The situation is timeless, but the setting is very much of the moment.
A young man and a young woman are in love. They have dreams for the future. Wars and rumors of wars stoke the fires of fear, and while some dream of getting rich making the tools of destruction, others wish to harness the power of the imagination to find cleaner, more abundant energy to enrich all our lives. The young woman speaks of the lessons her father has impressed upon her–to ask yourself what you want from life (and pursue it) rather than to live in a state of fear and make decisions from a place of fear:
Most people these days are run by fear. Fear of what they eat, fear of what they drink, fear of their jobs, their future, fear of their health. They’re scared to save money, scared to save it. You know what ‘—‘? The people who commercialize on fear. You know they scare you to death so they can sell you something you don’t need.
The woman is Alice Sycamore (Jean Arthur), and while she sounds like she’s been cribbing from Barry Glassner’s The Culture of Fear (200), she is actually speaking to her fiancée over four decades before Glassner’s book was written. Her That fiancée is Tony Kirby (Jimmy Stewart), and, while he’s on the wrong side of this film’s Main Street vs. Wall Street divide, he does sound like he could get a place on the Obama administration’s green jobs team. He’s got a cushy vice-president’s job set up because of his father’s wealth, but he explains his deepest longings to Alice this way:
I remember in college another guy and I had an idea [….] We wanted to find out what made the grass grow green. Now that sounds silly and everything, but it’s the biggest research problem in the world today and I’ll tell you why. Because…there’s a tiny little engine in the green of this grass and the green of the trees that has the mysterious gift of being able to take energy from the rays of the sun and store it up. You see that’s how the heat and power and coal and oil and wood is stored up. Well, we thought if we could find the secret of all those millions of little engines in this green stuff, we could make big ones. And then we could take all the power we could ever need right from the sun’s rays.
What I’m saying is that the film is ripe for a remake. (Okay, my wife said it first, but I agree.)
You Can’t Take It With You was released four years after It Happened One Night, two after Mister Deeds Goes to Town, and one after Lost Horizon. It was released the year before Mister Smith Goes to Washington and four before the first in Capra’s Why We Fight series. Capra had already won two Oscars for Best Director, and You Can’t Take It With You would garner him his third. He was at the height of his game.
And that, in fact, may be the problem with the film. It has all the earnestness of a Capra film, but it lack the whimsy of Kaufman and Hart’s play. Although the play opened in the winter of 1936, its sensibility is more zany twenties than somber thirties, and it’s “do whatever makes you happy” coda may have already seemed a little too naive to some as the depression trudged on in America and fascism spread across Europe.
The play You Can’t Take It With You is timeless in some of its own themes, making it a staple of campus theater departments everywhere. (Yeah, I did it in high school; I played Boris Kholenkhov.) But if it was more of a ’30s version of Meet The Parents than an acerbic social commentary on the class (and its values) that caused the current financial and moral crisis facing America, that hardly seems like the stuff Important Pictures are made from.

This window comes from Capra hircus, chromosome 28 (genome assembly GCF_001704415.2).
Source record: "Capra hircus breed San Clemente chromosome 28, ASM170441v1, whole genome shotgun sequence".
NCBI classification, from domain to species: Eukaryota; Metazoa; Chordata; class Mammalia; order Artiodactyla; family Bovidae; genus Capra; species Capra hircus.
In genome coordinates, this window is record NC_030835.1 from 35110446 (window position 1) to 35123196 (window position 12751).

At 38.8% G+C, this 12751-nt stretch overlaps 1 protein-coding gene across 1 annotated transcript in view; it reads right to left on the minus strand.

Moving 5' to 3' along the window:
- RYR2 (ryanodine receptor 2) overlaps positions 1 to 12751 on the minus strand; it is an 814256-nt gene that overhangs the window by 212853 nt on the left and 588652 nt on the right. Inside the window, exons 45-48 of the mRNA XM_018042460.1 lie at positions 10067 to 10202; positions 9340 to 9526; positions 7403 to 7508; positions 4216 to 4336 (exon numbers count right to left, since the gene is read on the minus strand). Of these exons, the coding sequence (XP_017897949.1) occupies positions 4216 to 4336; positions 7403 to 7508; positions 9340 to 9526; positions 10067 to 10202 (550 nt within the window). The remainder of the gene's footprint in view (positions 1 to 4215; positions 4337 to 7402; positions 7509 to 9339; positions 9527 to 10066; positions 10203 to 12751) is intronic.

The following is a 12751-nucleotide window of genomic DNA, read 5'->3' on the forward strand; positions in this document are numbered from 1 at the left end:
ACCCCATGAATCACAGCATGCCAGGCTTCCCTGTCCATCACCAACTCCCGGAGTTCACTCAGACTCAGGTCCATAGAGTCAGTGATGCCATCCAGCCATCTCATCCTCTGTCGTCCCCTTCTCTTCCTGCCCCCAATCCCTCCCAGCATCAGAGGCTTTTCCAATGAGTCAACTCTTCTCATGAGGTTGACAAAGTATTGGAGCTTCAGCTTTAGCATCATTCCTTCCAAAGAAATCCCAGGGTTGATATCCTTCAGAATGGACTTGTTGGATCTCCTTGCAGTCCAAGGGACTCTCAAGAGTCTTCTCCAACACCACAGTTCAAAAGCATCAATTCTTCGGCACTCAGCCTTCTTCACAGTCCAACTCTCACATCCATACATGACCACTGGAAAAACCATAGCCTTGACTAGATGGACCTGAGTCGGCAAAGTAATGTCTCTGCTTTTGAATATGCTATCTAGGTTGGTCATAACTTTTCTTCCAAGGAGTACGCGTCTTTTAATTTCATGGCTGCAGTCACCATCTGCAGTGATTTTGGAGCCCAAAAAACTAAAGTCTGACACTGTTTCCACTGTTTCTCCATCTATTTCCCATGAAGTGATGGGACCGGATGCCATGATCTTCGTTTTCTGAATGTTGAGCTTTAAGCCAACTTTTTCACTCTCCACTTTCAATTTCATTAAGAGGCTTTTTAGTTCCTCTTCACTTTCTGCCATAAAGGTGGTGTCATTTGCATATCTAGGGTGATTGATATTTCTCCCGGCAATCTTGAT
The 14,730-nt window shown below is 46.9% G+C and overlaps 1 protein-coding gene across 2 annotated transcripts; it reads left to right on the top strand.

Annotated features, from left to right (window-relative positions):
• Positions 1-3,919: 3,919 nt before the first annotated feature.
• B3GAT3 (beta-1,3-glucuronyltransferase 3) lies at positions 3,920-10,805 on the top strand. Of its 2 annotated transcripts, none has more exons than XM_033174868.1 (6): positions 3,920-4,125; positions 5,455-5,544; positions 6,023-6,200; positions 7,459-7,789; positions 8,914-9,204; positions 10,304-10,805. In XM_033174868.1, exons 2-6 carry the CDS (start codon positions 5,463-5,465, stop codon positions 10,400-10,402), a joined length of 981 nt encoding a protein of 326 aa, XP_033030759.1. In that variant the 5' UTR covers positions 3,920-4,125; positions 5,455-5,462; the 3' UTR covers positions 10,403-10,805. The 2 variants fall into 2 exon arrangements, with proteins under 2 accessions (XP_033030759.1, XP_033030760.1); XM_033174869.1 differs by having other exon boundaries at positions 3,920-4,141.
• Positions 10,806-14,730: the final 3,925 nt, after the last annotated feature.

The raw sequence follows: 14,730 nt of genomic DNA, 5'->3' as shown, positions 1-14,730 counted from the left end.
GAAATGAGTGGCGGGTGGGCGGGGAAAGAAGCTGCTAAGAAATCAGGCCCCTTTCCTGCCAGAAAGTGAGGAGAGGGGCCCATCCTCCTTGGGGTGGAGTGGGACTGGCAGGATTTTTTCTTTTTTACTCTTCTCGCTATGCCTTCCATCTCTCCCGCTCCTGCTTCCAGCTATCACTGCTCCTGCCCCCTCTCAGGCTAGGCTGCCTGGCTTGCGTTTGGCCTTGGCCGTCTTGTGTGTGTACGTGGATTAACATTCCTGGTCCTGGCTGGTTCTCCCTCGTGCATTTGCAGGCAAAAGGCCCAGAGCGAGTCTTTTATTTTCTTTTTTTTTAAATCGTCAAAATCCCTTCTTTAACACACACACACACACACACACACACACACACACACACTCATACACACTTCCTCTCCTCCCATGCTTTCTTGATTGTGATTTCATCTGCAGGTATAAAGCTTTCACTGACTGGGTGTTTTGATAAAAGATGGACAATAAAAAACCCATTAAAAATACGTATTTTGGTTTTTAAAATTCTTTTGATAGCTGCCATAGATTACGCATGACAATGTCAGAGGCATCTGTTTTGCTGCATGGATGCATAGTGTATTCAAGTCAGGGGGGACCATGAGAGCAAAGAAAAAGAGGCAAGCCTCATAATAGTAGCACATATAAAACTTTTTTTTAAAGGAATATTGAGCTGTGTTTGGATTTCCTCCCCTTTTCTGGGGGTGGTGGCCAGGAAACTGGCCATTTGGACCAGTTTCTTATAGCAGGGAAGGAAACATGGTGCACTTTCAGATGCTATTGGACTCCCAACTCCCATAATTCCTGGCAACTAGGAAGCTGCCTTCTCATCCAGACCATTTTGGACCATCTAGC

I’m mostly on the side of the Sycamores and the Vanderhof’s, but the insistence the deck is stacked a little too strongly in favor of one side over the other and thus making the young lovers (Alice in particular) look rather simple for taking too long to get together. It’s not that I don’t appreciate and believe in Grandpa’s message, it’s just that if you are going to try to make the film social commentary instead of merely comedy, I would have liked to have seen some 30s equivalent of Trey Parker or Matt Stone invading the fringes of the film somewhere to remind us that liberals can be as venal and misguided and silly as establishment folk can be stuffy. This is evident enough in the play; at times Alice is embarrassed by her family, and the resolution is as much about her owning her heritage as getting the Kirby’s to accept it. Here she moves back and forth between mortified embarrassment to indignant defense, making her rejection of Tony seem arbitrary and pointless.
If the tension between the frivolity of the source material and the seriousness of Capra’s usage of it at times seem to pull the film in different directions and cause it to plod when it should zip, the acting generally covers over the sluggishness of the pacing and makes it a worthwhile endeavor on the whole. Stewart is who we thought he was, and Lionel Barrymore–well it’s hard to fathom in today’s day and age that he already had 150 credits to his name and still had fourteen years of Dr. Kildaire and more before him. They are very different films, of course, but watching these two icons on the screen together reminded me of seeing Brando and Pacino in The Godfather. Even the casual cinephile knows Stewart, so try concentrating on Jean Arthur in the following scene. Unless you’re playing Hamlet, acting is more than fifty percent listening. She says her lines well enough, but she’s also a very generous actress, giving her partners something to play off of. Her performance might be the hardest to duplicate in our remake, as acting has become more and more about calling attention to oneself. According to IMDB, Arthur worked with John Ford, Frank Capra, George Stevens and Billy Wilder. Talent knows talent, I guess.